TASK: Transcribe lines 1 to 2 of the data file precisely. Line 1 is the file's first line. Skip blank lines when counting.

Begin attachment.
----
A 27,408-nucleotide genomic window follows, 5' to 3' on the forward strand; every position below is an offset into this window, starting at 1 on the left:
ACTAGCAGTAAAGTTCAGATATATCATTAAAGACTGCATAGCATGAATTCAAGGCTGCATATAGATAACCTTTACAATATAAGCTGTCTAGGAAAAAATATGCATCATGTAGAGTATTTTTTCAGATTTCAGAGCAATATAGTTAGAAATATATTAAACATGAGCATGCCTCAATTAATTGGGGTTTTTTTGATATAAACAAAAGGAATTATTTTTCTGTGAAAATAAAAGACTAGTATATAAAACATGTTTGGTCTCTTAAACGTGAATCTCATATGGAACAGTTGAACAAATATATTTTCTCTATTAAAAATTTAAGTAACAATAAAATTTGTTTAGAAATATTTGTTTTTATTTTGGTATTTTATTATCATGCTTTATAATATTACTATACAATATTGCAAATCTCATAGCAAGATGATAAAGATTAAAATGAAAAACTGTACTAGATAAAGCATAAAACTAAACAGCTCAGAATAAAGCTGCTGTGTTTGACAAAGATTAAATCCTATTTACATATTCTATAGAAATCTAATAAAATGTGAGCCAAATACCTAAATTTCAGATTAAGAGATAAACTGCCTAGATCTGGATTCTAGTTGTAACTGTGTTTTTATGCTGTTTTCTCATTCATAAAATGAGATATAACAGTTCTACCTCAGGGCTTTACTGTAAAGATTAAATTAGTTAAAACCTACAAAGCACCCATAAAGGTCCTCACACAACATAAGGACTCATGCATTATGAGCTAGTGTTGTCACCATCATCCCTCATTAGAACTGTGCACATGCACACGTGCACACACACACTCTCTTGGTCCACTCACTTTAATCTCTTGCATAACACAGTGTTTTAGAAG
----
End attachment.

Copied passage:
A 27,408-nucleotide genomic window follows, 5' to 3' on the forward strand; every position below is an offset into this window, starting at 1 on the left:
ACTAGCAGTAAAGTTCAGATATATCATTAAAGACTGCATAGCATGAATTCAAGGCTGCATATAGATAACCTTTACAATATAAGCTGTCTAGGAAAAAATATGCATCATGTAGAGTATTTTTTCAGATTTCAGAGCAATATAGTTAGAAATATATTAAACATGAGCATGCCTCAATTAATTGGGGTTTTTTTGATATAAACAAAAGGAATTATTTTTCTGTGAAAATAAAAGACTAGTATATAAAACATGTTTGGTCTCTTAAACGTGAATCTCATATGGAACAGTTGAACAAATATATTTTCTCTATTAAAAATTTAAGTAACAATAAAATTTGTTTAGAAATATTTGTTTTTATTTTGGTATTTTATTATCATGCTTTATAATATTACTATACAATATTGCAAATCTCATAGCAAGATGATAAAGATTAAAATGAAAAACTGTACTAGATAAAGCATAAAACTAAACAGCTCAGAATAAAGCTGCTGTGTTTGACAAAGATTAAATCCTATTTACATATTCTATAGAAATCTAATAAAATGTGAGCCAAATACCTAAATTTCAGATTAAGAGATAAACTGCCTAGATCTGGATTCTAGTTGTAACTGTGTTTTTATGCTGTTTTCTCATTCATAAAATGAGATATAACAGTTCTACCTCAGGGCTTTACTGTAAAGATTAAATTAGTTAAAACCTACAAAGCACCCATAAAGGTCCTCACACAACATAAGGACTCATGCATTATGAGCTAGTGTTGTCACCATCATCCCTCATTAGAACTGTGCACATGCACACGTGCACACACACACTCTCTTGGTCCACTCACTTTAATCTCTTGCATAACACAGTGTTTTAGAAG